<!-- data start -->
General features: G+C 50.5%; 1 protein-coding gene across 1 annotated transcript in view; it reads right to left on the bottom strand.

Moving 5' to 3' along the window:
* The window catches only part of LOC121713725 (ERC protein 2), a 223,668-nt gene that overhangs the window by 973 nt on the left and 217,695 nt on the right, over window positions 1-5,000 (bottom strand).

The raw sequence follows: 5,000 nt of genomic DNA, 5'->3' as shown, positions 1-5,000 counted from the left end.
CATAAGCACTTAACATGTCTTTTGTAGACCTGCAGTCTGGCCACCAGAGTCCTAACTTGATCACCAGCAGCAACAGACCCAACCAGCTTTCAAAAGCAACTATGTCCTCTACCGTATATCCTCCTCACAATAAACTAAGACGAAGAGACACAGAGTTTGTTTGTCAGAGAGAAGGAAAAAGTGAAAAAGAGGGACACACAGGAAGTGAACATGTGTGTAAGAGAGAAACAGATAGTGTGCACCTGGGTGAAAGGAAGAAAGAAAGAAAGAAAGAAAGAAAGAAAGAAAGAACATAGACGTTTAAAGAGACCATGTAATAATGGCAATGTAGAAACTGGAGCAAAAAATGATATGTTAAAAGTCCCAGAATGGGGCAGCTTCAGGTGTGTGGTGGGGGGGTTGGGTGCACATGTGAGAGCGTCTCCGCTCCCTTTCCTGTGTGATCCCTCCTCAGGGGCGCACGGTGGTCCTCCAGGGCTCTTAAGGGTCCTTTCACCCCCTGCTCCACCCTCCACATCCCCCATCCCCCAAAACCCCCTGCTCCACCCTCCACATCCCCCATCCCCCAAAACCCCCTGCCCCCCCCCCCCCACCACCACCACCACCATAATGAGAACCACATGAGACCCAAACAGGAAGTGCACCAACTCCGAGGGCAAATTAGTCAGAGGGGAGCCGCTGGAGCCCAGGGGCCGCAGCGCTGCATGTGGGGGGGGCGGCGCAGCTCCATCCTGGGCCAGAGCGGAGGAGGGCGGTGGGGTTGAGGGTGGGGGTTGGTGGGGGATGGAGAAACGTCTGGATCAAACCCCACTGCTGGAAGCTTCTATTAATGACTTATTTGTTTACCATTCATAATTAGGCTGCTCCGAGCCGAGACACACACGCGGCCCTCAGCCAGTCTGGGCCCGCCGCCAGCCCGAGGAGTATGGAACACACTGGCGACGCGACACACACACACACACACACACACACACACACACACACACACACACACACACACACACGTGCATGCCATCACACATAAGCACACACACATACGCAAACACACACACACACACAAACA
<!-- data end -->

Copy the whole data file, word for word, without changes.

General features: G+C 50.5%; 1 protein-coding gene across 1 annotated transcript in view; it reads right to left on the bottom strand.

Moving 5' to 3' along the window:
* The window catches only part of LOC121713725 (ERC protein 2), a 223,668-nt gene that overhangs the window by 973 nt on the left and 217,695 nt on the right, over window positions 1-5,000 (bottom strand).

The raw sequence follows: 5,000 nt of genomic DNA, 5'->3' as shown, positions 1-5,000 counted from the left end.
CATAAGCACTTAACATGTCTTTTGTAGACCTGCAGTCTGGCCACCAGAGTCCTAACTTGATCACCAGCAGCAACAGACCCAACCAGCTTTCAAAAGCAACTATGTCCTCTACCGTATATCCTCCTCACAATAAACTAAGACGAAGAGACACAGAGTTTGTTTGTCAGAGAGAAGGAAAAAGTGAAAAAGAGGGACACACAGGAAGTGAACATGTGTGTAAGAGAGAAACAGATAGTGTGCACCTGGGTGAAAGGAAGAAAGAAAGAAAGAAAGAAAGAAAGAAAGAAAGAACATAGACGTTTAAAGAGACCATGTAATAATGGCAATGTAGAAACTGGAGCAAAAAATGATATGTTAAAAGTCCCAGAATGGGGCAGCTTCAGGTGTGTGGTGGGGGGGTTGGGTGCACATGTGAGAGCGTCTCCGCTCCCTTTCCTGTGTGATCCCTCCTCAGGGGCGCACGGTGGTCCTCCAGGGCTCTTAAGGGTCCTTTCACCCCCTGCTCCACCCTCCACATCCCCCATCCCCCAAAACCCCCTGCTCCACCCTCCACATCCCCCATCCCCCAAAACCCCCTGCCCCCCCCCCCCCACCACCACCACCACCATAATGAGAACCACATGAGACCCAAACAGGAAGTGCACCAACTCCGAGGGCAAATTAGTCAGAGGGGAGCCGCTGGAGCCCAGGGGCCGCAGCGCTGCATGTGGGGGGGGCGGCGCAGCTCCATCCTGGGCCAGAGCGGAGGAGGGCGGTGGGGTTGAGGGTGGGGGTTGGTGGGGGATGGAGAAACGTCTGGATCAAACCCCACTGCTGGAAGCTTCTATTAATGACTTATTTGTTTACCATTCATAATTAGGCTGCTCCGAGCCGAGACACACACGCGGCCCTCAGCCAGTCTGGGCCCGCCGCCAGCCCGAGGAGTATGGAACACACTGGCGACGCGACACACACACACACACACACACACACACACACACACACACACACACACACACACACACGTGCATGCCATCACACATAAGCACACACACATACGCAAACACACACACACACACAAACA